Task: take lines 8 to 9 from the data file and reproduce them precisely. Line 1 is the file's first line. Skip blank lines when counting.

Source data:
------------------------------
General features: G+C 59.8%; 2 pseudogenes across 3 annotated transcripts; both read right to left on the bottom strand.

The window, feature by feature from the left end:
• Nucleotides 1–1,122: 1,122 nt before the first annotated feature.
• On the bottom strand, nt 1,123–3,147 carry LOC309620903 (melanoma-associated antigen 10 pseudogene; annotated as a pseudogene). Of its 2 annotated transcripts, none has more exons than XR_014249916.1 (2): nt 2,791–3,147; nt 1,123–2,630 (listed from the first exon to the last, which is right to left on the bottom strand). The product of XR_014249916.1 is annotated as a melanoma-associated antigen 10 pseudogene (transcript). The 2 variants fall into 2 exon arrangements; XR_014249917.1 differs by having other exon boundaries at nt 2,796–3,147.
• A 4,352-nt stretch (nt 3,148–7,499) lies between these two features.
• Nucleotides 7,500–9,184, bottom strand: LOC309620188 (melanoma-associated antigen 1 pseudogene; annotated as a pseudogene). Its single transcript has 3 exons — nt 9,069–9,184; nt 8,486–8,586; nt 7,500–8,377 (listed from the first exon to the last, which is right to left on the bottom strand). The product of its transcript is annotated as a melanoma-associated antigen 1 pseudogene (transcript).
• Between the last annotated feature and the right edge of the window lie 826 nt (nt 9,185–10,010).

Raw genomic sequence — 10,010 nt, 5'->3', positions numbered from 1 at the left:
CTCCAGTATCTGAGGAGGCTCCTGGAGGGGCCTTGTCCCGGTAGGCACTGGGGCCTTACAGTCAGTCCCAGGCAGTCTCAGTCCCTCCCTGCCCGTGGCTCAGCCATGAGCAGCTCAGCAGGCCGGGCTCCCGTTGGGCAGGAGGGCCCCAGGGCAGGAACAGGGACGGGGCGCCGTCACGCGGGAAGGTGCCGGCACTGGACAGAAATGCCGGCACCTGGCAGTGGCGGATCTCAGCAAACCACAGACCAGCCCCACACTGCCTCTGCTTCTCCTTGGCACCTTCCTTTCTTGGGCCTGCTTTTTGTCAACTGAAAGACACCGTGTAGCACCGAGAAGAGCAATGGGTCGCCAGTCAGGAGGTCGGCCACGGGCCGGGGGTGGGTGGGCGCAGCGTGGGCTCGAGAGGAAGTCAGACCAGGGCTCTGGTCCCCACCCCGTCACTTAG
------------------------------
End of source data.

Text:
Raw genomic sequence — 10,010 nt, 5'->3', positions numbered from 1 at the left:
CTCCAGTATCTGAGGAGGCTCCTGGAGGGGCCTTGTCCCGGTAGGCACTGGGGCCTTACAGTCAGTCCCAGGCAGTCTCAGTCCCTCCCTGCCCGTGGCTCAGCCATGAGCAGCTCAGCAGGCCGGGCTCCCGTTGGGCAGGAGGGCCCCAGGGCAGGAACAGGGACGGGGCGCCGTCACGCGGGAAGGTGCCGGCACTGGACAGAAATGCCGGCACCTGGCAGTGGCGGATCTCAGCAAACCACAGACCAGCCCCACACTGCCTCTGCTTCTCCTTGGCACCTTCCTTTCTTGGGCCTGCTTTTTGTCAACTGAAAGACACCGTGTAGCACCGAGAAGAGCAATGGGTCGCCAGTCAGGAGGTCGGCCACGGGCCGGGGGTGGGTGGGCGCAGCGTGGGCTCGAGAGGAAGTCAGACCAGGGCTCTGGTCCCCACCCCGTCACTTAG